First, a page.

Annual revenues from energy harvesting systems are set to reach nearly $375 million by 2020 from about $283 million in 2014, according to a new study from Navigant Research.
Energy harvesting converts ambient energy to useable electrical energy and offers an alternative to battery power for portable devices.
The technology is already being used to power a range of consumer products, including laptops and mobile phones, using a variety of energy sources, including electromagnetic radiation, thermal energy and kinetic energy.
Kore Telematics has launched an educational program in partnership with modem maker Multi-Tech Systems aimed at supporting M2M players facing a shutdown of 2G networks.
Leading US operators AT&T (Dallas, TX, USA) and Verizon Wireless (New York City, NY, USA) have both announced plans to switch off their 2G networks over the next few years and run all voice and data traffic over 3G and 4G infrastructure.
The plans have generated concern among companies that currently use those 2G networks for their M2M services.
Device maker Lantronix has set up a new professional services business aimed at assisting customers with the development and introduction of customized M2M applications and solutions.
The company said the range of services spanned minor engineering to large, enterprise-level projects and included developing fully customized versions and deployments of Lantronix (Irvine, CA, USA) products.
Japanese M2M operator Internet Initiative Japan (IIJ) says it will strengthen its service line-up with the launch of two new M2M data communications services on 17 February.
IIJ (Tokyo, Japan) Mobile M2M Access Service is described by the company as a less-expensive, M2M-based version of its IIJ Mobile Service, which the operator provides to enterprise customers as an MVNO.
The other new offer is branded IIJ SMS Push Service, and is intended to be a system for controlling the transmission of text messages to M2M devices.
Canada’s Rogers Communications has introduced a new consumer-oriented M2M service allowing consumers to engage with brands while they are shopping through the use of mobile offers, applications and payments technology.
Branded Mobile Shopper, the service is being trialed by RioCan (Toronto, Canada), Canada’s largest owner of shopping centers, in a number of Ontario-based shopping centers.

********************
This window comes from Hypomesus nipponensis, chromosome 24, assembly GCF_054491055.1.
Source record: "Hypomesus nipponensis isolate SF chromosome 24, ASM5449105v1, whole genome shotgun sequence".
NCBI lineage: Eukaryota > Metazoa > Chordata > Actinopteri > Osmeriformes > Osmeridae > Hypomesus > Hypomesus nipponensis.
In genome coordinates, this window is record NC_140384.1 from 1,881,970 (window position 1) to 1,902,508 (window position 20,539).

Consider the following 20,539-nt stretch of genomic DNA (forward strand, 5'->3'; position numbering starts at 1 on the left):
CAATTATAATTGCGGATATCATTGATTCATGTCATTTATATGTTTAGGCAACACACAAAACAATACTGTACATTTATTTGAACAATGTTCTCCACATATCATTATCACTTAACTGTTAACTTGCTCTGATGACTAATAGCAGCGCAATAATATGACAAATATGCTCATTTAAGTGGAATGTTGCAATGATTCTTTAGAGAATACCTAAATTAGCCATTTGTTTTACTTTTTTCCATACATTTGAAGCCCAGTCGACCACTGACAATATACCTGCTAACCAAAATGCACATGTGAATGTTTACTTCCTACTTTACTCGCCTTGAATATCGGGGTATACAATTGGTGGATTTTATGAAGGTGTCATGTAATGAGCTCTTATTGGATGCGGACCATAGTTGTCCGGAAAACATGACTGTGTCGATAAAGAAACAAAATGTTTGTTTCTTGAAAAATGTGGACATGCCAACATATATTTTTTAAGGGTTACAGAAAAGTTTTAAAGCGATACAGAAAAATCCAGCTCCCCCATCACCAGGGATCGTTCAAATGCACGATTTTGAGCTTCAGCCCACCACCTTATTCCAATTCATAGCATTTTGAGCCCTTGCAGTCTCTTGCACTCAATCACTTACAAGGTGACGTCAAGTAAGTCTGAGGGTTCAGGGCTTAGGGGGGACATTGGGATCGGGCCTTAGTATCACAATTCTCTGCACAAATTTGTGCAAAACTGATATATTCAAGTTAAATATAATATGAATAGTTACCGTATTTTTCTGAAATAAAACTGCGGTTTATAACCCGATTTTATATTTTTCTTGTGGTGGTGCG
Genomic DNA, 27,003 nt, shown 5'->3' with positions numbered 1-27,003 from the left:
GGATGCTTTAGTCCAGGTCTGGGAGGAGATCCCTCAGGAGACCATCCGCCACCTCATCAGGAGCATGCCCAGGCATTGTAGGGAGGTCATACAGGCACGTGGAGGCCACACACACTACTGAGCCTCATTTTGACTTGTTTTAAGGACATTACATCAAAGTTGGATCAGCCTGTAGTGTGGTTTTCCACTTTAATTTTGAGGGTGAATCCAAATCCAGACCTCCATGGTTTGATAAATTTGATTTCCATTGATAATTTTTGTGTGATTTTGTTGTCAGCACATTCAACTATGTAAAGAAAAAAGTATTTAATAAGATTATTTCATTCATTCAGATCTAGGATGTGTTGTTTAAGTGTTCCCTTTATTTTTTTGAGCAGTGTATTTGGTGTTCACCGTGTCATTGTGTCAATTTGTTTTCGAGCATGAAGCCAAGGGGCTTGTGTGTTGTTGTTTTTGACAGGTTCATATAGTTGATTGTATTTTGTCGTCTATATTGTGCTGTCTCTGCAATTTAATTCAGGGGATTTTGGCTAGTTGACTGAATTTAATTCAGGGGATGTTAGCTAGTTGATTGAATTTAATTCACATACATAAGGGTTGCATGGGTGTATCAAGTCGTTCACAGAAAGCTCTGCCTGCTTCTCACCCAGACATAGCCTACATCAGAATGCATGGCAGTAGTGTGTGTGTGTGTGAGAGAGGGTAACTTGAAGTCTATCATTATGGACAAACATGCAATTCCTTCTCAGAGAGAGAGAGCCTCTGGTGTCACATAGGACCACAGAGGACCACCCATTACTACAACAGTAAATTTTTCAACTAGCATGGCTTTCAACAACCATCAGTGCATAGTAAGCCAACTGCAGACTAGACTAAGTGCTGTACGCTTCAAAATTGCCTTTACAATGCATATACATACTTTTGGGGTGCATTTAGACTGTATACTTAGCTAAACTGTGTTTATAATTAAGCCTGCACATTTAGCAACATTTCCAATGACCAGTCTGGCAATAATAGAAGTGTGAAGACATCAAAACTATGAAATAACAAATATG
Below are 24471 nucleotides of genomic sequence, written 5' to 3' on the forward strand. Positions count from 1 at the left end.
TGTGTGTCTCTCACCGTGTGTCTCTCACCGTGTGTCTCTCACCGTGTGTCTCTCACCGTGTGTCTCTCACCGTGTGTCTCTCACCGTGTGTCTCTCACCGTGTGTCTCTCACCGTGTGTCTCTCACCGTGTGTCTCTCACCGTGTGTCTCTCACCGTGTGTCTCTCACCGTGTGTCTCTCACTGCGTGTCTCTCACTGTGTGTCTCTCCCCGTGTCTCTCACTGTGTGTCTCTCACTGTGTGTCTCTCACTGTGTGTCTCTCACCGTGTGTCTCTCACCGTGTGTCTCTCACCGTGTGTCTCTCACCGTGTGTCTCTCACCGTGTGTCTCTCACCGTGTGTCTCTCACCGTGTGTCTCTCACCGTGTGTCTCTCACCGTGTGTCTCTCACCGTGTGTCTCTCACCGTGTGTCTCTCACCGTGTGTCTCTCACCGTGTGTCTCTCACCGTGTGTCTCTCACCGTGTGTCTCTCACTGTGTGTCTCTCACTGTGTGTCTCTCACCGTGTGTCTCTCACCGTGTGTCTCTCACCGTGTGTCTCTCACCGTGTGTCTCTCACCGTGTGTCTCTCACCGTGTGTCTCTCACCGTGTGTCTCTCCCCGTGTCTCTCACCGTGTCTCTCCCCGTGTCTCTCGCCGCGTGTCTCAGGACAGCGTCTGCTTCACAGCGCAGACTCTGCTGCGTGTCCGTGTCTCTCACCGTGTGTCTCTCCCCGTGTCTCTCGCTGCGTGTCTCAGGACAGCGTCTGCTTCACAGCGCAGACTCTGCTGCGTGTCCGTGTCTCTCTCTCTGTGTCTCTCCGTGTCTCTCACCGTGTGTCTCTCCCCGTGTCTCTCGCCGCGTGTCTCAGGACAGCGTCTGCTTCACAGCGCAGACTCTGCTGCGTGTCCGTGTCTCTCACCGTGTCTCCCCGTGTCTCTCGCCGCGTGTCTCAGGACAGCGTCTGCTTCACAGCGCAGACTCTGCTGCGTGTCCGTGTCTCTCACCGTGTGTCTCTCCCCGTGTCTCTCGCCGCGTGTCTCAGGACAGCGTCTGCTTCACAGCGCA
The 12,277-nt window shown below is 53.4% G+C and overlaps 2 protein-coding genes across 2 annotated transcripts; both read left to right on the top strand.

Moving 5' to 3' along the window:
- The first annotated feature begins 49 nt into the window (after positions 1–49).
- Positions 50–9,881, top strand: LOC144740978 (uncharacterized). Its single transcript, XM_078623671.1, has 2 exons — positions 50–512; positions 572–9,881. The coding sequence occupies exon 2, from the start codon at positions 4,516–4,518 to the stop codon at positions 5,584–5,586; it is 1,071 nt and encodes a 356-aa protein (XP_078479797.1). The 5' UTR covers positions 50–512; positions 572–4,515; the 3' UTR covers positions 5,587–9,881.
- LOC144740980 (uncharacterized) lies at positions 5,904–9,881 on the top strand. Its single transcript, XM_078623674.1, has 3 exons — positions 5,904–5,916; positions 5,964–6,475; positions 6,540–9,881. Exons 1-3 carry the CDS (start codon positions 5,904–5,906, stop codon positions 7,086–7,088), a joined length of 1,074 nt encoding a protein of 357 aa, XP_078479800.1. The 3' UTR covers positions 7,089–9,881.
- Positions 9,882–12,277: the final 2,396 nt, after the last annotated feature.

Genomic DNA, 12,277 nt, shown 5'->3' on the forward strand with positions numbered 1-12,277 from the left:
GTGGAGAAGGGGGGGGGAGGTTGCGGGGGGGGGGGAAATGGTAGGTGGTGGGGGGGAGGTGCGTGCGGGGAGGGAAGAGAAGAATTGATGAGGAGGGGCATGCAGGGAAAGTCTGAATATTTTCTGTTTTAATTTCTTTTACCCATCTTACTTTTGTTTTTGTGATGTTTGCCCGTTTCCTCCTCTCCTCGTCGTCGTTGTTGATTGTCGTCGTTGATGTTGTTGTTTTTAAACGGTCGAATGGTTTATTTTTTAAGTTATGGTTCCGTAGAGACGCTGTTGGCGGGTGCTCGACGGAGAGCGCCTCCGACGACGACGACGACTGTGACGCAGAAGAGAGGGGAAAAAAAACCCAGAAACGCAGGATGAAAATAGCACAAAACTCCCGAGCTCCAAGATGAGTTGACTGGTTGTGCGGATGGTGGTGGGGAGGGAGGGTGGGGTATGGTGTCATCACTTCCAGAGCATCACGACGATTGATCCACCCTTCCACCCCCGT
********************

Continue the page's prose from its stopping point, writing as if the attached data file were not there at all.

Target Corp, which suffered a massive data breach during the holiday shopping season, is speeding up a $100 million program to implement the use of chip-enabled smart cards to protect against cyber theft, a senior company executive said.
In an opinion piece on Monday in the Hill newspaper on the eve of his much-awaited appearance before the Senate Judiciary Committee, Chief Financial Officer John Mulligan said the retailer's goal was to have the technology in place by early 2015, more than six months ahead of schedule.
One of the main attractions of wearable technology is its potential usefulness in the healthcare community, but it is not immediately obvious how Google Glass – a set of M2M-enabled spectacles developed by the internet giant – could be deployed in such a setting.
However, a software company called Pristine (Austin, TX, USA) claims to have developed commercially available software based on Google Glass that is compliant with healthcare regulations and could be used to improve the treatment of wounds.
Some 90 million wearable computing devices will be shipped this year, driven by burgeoning interest in sports, fitness and health applications, according to a new study from ABI Research.
“The next 12 months will be a critical period for the acceptance and adoption of wearable devices,” said Joshua Flood, a senior analyst with ABI Research. “Healthcare and sports and activity trackers are rapidly becoming mass-market products.”
Logistics player Cubic Global Tracking Solutions is to provide its container tracking and monitoring equipment to arviem after concluding a $3.2 million, five-year deal with the Swiss company.
The leasing and strategic partnership will see Cubic (San Diego, CA, USA) support arviem’s (Baaar, Switzerland) Global Cargo Monitoring Service and work on developing new capabilities and services for arviem’s customers.
If “intelligent factories” are to live up to their promise, the global manufacturing business will have to develop software and analytical systems that can make sense of the deluge of data currently being generated.
Such is the headline finding of a new white paper released by IHS Technology, examining the challenges faced by Industry 4.0 – a term coined by Germany’s government to describe “a vision of computerized manufacturing with processes all interconnected by the Internet of Things”, in the words of Mark Watson, an associate director of industrial automation for IHS.